What makes you use an app over a website? Is it slick animations, fast performance, the ability to read offline, or notifications? Or is it that an app sits just a quick tap away on a device you carry everywhere?
For most people, the answer is probably all of the above -- even if you've never thought about it. There's only one drawback to apps: there are usually a lot of steps a reader needs to take before they can actually enjoy an article.
Consider this. CNET readers must go to the app store, find and install the app, and if they get through all that, they still have to find interesting content. Compare that to web pages, where readers can discover content directly via search and social media, there are far fewer steps before they get to reading an article.
So, how can we can get the best of both worlds, the easy access of the web and the superior user experience of apps? No surprise, it's a key company in both web and app development that has the solution, Google.
We've partnered very closely with Google to bring Tech Today (our popular iOS app for tech news) to the web by building a "progressive web app (PWA)." It's a hybrid product that exists both on the web and can be added to your homescreen with all the great features of an app, such as offline capability, performance, etc. You can try it right here.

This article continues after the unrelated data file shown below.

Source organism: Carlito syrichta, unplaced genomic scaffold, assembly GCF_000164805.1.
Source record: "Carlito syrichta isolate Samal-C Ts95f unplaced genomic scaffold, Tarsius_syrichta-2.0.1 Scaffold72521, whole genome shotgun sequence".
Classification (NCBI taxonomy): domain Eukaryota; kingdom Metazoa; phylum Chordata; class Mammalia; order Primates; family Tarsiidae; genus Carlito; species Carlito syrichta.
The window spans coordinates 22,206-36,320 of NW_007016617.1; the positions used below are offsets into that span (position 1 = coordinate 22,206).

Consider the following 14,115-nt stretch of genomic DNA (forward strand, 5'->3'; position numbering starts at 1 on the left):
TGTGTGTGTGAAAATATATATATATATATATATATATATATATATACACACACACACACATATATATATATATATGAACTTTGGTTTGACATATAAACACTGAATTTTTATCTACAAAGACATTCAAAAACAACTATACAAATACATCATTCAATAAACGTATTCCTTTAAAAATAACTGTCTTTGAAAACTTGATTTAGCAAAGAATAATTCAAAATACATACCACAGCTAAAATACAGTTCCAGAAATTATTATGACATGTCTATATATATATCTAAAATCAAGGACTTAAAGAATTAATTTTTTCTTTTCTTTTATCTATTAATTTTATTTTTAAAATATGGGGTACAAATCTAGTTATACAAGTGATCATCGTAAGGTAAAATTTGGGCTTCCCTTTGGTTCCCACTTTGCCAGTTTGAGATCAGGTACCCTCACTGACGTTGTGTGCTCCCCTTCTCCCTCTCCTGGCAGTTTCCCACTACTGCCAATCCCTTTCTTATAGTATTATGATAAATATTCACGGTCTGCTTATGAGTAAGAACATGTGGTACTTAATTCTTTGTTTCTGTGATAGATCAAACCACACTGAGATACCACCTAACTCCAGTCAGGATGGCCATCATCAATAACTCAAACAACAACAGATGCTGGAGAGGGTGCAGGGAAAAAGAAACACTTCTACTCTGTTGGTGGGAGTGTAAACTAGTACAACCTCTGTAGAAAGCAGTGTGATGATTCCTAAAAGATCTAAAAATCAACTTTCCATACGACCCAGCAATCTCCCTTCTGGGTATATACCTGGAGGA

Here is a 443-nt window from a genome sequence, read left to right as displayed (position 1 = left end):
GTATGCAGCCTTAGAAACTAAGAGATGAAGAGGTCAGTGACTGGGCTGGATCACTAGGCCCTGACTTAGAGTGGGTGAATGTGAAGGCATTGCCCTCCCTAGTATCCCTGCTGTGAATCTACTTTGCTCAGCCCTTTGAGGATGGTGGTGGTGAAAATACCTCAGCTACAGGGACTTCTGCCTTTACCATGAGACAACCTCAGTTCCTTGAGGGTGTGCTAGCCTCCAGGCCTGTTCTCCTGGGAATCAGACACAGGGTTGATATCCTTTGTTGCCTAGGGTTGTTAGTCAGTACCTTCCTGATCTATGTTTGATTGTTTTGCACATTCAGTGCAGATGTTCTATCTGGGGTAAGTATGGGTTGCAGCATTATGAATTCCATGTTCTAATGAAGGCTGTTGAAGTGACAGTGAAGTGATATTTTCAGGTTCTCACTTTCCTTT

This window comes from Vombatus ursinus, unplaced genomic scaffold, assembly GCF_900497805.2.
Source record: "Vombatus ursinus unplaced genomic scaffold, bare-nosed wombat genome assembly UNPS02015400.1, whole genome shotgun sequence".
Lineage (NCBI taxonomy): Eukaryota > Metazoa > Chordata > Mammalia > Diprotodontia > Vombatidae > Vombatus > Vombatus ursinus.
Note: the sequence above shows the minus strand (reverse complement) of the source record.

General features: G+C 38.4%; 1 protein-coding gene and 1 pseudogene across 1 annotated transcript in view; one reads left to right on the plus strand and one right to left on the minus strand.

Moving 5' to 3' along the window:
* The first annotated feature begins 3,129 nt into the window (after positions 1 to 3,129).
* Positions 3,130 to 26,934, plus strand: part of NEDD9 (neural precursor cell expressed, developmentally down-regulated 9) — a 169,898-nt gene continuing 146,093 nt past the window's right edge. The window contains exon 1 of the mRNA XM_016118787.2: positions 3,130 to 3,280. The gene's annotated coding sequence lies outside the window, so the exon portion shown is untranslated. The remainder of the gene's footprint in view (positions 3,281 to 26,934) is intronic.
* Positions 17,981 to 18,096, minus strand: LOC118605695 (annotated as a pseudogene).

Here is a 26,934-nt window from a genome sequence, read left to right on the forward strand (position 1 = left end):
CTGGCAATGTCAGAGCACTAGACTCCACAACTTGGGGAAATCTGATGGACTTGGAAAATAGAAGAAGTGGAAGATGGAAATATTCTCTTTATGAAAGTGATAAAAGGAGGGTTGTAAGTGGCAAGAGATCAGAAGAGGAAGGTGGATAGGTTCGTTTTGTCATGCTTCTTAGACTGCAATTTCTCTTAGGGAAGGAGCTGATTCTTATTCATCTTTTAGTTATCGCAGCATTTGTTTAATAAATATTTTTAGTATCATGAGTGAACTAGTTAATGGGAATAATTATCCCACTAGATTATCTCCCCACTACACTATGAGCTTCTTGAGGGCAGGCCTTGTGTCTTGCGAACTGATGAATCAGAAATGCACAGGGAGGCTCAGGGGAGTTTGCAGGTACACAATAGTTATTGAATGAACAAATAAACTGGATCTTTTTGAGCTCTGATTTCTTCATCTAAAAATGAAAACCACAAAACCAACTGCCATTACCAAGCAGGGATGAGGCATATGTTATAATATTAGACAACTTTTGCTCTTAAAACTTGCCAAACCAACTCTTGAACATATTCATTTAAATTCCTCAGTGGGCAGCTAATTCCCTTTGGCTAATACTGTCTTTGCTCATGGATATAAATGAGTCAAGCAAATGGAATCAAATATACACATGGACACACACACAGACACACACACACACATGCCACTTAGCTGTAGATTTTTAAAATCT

We chose to start our exploration of PWA technology with Tech Today, as it's specifically designed to give our readers a fast glimpse at the most popular, most important articles of the day. You can see it in action below at the Chrome Developer Summit, too:
This has been an awesome project, and we're very pleased with the results. As one of our engineers put it, "We were one of the first publishers on the web, one of the first with an app, and now we're one of the first to do both at the same time!"
More than 20 years later, CNET is still at the forefront of technology, both in our coverage and the tech we use to deliver it. We're excited to see where this journey takes us. Check out Tech Today, today!
Special thanks to Scott Wagner and Stephen Archer, the primary engineers responsible for building the Tech Today Progressive Web App.